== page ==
Glare-free light due to lowered segments: The PH5 lamp by Poul Henningsen also bears the nickname Artichoke or Cone. The lampshade of the artichoke is composed of individual segments which are connected via steel struts and arranged in the form of a logarithmic spiral. This mathematical phenomenon, which occurs as equiangular spiral in nature, provides an even light distribution. A sophisticated interplay of light and shadow, structure and mirroring emits diffused, glare-free light. Rescued from the loft Also in the Danish capital, the design label Normann Copenhagen has its headquarters. The breakthrough for the company, founded in 1999, occurred when they introduced the "Norm 69" by the designer Simon Karkov to the market. Since then, Normann Copenhagen is a flagship store for fashion, light, perfume, design accessories and furnishings - a cool hotspot for fashion shows, art exhibitions and parties.

Norm 69

The Norm 69 was designed by Simon Karkov for Norman Copenhagen in 1969. The lamp comes in a kit with 69 parts. The number 69 plays an important role in the pendant lamp Norm 69. It is not only a small reminder of the birth year of Simon Karkov (1969), but it also refers to the 69 individual parts, which make up the light. You can assemble them yourself without much effort and without glue. As the source of the draft for his lamp Karkov used nature: "Nature is my constant inspiration. Norm 69 is inspired by flowers and cones. Whenever I have an idea I draw a sketch, which is then converted into a model. "   He had tried many materials and production methods until he designed the robust and flexible Norm 69. First his light remained undetected in a loft for many years, until an acquaintance of Karkov encouraged the cooperation with the Danish start-up company Norman Copenhagen. Due to the distribution of the company, the lamp quickly became a worldwide bestseller. Whoever buys this beautiful lamp should have enough time and enthusiasm to assemble a real designer piece himself.   Dedicated to a baroque painter . In addition to black and white available in different shades of gray: Cecilia Manz devoted her lighting series to the Italian Baroque painter Caravaggio. A relatively new star in the Danish sky is the design company Lightyears from the small town Aahus in eastern Denmark. The label presented its first collection in 2005. The lamp series "Caravaggio" by Cecilie Manz has become a classic in only a short time. Named after the Italian Baroque painter, the straight metal lamps create dramatic contrasts between light and dark. The designer Cecilie Manz wanted to express these nuances in the gradation of brightness values in her collection.     E27 by Muuto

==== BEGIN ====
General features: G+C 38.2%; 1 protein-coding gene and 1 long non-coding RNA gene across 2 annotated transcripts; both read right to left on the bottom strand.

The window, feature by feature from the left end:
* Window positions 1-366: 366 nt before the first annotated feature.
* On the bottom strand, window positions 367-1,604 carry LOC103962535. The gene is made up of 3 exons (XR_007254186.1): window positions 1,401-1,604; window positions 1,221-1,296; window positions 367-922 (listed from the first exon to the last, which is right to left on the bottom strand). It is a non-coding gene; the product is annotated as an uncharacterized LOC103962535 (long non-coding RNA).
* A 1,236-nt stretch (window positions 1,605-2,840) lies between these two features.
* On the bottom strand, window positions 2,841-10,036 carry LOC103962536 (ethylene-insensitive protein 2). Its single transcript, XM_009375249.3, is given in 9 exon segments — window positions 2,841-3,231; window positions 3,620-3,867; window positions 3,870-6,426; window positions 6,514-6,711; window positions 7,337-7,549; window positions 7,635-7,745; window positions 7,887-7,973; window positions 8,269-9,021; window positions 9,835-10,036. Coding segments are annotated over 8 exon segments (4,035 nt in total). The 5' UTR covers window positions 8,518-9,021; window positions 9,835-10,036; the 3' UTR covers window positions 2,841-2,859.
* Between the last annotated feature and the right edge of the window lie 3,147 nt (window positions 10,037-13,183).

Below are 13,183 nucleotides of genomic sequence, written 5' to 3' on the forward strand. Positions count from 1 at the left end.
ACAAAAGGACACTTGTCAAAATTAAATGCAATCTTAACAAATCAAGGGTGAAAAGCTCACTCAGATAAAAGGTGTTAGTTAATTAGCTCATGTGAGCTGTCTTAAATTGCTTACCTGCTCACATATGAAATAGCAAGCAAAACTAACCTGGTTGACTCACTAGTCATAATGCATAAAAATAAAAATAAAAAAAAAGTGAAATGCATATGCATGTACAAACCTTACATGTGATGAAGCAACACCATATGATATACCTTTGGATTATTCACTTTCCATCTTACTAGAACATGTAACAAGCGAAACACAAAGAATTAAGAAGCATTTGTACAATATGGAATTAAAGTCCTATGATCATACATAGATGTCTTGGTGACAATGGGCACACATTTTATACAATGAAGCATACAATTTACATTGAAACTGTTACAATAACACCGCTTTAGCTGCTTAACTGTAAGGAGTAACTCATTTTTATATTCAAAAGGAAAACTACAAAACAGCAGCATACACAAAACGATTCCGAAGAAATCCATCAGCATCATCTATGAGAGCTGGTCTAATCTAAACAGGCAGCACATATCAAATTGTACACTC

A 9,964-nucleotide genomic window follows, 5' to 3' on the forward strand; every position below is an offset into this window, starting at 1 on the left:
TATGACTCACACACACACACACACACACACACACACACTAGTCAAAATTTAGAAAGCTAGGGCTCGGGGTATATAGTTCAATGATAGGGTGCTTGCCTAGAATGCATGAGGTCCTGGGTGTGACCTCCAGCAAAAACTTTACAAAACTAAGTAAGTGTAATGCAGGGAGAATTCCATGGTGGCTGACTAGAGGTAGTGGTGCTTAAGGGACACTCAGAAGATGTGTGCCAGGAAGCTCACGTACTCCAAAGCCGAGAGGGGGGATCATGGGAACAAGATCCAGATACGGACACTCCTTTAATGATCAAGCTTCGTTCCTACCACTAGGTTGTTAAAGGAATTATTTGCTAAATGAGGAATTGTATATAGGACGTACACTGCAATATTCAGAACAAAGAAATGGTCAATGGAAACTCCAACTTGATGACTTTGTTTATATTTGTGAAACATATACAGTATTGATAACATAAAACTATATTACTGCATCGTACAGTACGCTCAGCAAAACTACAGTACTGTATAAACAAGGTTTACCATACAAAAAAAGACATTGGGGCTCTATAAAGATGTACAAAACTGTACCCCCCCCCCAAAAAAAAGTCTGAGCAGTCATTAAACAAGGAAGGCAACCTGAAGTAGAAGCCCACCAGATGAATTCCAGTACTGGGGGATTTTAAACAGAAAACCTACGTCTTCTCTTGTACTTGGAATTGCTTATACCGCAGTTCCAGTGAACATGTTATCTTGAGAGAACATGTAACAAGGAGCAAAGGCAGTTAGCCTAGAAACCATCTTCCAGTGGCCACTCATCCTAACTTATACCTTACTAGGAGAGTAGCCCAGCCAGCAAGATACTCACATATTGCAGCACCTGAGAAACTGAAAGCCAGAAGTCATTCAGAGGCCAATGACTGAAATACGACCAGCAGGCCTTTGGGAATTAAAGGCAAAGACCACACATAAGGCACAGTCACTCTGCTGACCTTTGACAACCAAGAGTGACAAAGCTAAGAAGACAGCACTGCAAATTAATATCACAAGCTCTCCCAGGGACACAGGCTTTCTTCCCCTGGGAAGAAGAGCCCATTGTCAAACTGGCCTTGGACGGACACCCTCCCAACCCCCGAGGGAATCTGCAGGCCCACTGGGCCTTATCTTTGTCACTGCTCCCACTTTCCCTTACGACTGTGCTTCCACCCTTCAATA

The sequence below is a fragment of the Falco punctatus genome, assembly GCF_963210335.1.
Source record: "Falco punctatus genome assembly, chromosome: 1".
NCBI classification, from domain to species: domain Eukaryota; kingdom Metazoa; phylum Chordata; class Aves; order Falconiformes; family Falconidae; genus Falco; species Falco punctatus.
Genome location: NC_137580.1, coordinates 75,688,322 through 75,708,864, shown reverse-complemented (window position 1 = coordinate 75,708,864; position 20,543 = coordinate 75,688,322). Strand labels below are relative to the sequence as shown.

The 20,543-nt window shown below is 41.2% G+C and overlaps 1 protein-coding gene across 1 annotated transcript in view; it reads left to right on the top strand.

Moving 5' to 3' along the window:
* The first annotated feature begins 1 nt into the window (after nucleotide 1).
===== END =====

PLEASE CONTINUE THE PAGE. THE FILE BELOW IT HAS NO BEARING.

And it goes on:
The pendant lamp E27 by Muuto plays with the shape of the bulb. Cable and socket are available in various bright colors   She has managed to give the lamps an expression with simple, clear shapes and soft lines. Behind the name Muuto stands a young and ambitious design label, which aims to offer Nordic design at affordable prices. Pendant lights like "E27", "Plugged" and "Unfold" are known internationally and inspire curiosity with regards to other designs. The label collaborates with young designers such as Louise Campbell and Harri Koskinen for its lighting collections. Benny Frandsen sells his light fixtures under the brand Design by Frandsen Design since 1969. The pendant lamp "Ball" from 1969 is even more popular today with its spherical shape and colorful color variations. Besides a hanging version, the light is available as a wall or table version.   Wooden and foldable   The Dane Tom Rossau still makes his lamps by hand as of today. He started his first design work, like many of his fellow countrymen, at LEGO. The international breakthrough came with the lamp "TR7". When designing his wooden lamps he also takes into account the originality of the living material.     Le Klingt has made a name with foldable lights. In 1944 they developed the paper light "Fruit Lantern". The founder of the label PV, Jensen Klingt, had the idea of folding lampshades, when he needed a lampshade for his oil lamp. Thus, the foundation for his enterprise was created. The suspension lamp "Joker" by Le Klingt is also well known. It can be easily mounted by hand and unfolds, depending on whether it is in operation or not, like a beautiful flower sculpture. Joker was created in 1970 by Christian Raeder and is now available again in the current Le-Klingt-Collection.